Did you want critique on this?
Macro can be a tough thing to do well; takes some time and practice to start getting consistently good.
Are you using a macro lens? Extension tubes? Reversed lens?
The biggest thing I'd mention about this photo: The light is too harsh. Looks like it was taken smack in the middle of the day when the light is the harshest. As a result, not only is the overall lighting too harsh, but the background is brighter than your subject. The eye tends to be attracted to the area of a photo that is the brightest--in this case, that means the eye is being drawn to the background, and not the subject.
Ah, okay, the lens explains one thing--these aren't truly "macro." They're just reasonably close, pictures of an isolated subject. Not that it really matters to what you're trying to do.
The lighting in the second photo is much better; nice blurred background that is darker than your subject, and the lighting on the subject is not nearly as harsh either.
The biggest issue with the second photo is the focus. Not sure what your aperture was, but you didn't have a very wide DOF here--it looks like your focus was on the stem and that little bud with the teeny red spot, but because of the narrow DOF, the hanging pods in front and behind that stem are OOF (out of focus).
Now, I sometimes have a narrow DOF in macro, or general closeups, on purpose, but if you do that, it's best to have the front object in focus, not a spot somewhere in the middle (in general).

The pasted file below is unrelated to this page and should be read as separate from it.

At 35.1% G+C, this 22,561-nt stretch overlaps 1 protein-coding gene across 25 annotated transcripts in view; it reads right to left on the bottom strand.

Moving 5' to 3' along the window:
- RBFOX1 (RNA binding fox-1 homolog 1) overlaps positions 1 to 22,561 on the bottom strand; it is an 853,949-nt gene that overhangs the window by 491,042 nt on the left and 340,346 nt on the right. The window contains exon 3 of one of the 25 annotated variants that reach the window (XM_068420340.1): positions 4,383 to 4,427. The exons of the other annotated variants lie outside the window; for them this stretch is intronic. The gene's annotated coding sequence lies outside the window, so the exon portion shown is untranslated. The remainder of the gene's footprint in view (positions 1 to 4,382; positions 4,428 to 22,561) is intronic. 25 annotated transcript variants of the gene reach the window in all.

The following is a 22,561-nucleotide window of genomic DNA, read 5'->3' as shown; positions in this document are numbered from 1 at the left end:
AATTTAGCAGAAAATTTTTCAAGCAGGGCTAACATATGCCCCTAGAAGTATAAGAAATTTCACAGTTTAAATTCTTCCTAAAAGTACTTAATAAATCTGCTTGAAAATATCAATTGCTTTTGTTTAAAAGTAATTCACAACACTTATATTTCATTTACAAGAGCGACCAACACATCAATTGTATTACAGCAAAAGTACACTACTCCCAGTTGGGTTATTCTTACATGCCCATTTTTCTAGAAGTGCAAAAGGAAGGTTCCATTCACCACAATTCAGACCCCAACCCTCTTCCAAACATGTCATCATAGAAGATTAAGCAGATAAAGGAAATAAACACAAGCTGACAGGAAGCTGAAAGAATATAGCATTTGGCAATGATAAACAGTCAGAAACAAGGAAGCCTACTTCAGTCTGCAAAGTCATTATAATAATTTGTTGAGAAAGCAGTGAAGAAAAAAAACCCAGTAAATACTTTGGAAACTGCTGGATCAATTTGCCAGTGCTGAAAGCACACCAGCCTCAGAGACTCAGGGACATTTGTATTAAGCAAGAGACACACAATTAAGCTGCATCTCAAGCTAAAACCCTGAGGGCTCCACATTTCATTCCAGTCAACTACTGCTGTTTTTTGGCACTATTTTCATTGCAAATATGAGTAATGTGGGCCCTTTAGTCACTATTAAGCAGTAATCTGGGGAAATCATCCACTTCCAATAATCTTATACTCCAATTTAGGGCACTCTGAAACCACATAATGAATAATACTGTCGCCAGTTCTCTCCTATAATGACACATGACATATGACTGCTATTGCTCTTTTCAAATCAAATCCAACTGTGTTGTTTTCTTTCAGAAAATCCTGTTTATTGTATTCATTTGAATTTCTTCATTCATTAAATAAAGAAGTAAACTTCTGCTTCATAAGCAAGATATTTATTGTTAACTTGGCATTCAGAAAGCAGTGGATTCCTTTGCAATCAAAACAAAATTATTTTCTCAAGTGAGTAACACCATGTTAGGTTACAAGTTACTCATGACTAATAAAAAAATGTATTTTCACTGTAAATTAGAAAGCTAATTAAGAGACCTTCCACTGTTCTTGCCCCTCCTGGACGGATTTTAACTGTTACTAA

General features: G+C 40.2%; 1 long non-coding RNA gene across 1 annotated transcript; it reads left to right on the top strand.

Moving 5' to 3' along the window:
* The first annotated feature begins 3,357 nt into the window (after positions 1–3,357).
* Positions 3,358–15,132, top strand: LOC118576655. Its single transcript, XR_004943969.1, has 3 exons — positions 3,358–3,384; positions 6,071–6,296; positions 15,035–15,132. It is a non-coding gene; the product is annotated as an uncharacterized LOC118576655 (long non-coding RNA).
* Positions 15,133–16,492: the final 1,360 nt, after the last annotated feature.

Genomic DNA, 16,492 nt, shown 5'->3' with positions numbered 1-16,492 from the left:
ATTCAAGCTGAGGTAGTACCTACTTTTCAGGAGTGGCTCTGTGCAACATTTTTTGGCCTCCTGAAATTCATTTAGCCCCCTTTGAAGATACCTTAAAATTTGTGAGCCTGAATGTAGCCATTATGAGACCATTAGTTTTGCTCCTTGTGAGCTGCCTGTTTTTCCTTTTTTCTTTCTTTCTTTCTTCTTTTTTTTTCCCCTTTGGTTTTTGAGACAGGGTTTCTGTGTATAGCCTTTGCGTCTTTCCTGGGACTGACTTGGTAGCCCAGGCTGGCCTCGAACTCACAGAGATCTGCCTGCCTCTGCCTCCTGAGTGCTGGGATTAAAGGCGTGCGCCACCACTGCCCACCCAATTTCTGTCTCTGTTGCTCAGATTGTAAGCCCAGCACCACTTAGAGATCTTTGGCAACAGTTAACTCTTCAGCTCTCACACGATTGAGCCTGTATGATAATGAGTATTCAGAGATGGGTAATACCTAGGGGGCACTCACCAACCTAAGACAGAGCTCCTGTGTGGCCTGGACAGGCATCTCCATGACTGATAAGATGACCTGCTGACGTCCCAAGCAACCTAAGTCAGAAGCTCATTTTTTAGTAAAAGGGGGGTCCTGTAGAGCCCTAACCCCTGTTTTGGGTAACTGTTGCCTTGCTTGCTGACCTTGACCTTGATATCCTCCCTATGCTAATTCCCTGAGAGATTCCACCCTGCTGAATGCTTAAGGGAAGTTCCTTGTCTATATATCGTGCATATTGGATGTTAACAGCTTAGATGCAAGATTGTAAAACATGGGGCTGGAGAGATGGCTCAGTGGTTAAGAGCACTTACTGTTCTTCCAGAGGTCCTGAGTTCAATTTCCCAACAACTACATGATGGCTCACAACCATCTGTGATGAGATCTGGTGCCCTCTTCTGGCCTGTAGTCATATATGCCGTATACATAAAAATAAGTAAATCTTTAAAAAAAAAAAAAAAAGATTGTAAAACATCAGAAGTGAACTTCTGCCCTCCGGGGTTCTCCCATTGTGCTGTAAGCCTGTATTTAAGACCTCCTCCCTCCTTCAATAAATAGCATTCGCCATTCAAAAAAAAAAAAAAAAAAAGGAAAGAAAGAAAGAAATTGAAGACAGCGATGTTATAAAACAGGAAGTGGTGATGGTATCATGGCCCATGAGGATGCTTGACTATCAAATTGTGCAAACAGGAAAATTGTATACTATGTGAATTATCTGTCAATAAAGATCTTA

I had it set on those spots on purpose because I was playing around with the back button and the different focus modes. Lol I learned there was one and its pretty neat. was reading an article that explained different focus modes and figured it'd be fun to do.
Since these are just practice shots, then I'd say if the focus is spot on to where you were aiming for, you done good! ;-) But as a general rule, you may also want to use a high enough aperture to get the entire subject in focus. Or a greater percentage of it, anyway.
I'd probably post things like this in either Nature & Wildlife, or in General Gallery. You might also get more comments that way. I just browse the Active Topics, so don't usually even notice what subforum something is in, but some do look only in forums that interest them, so posting in macro may result in a smaller "audience."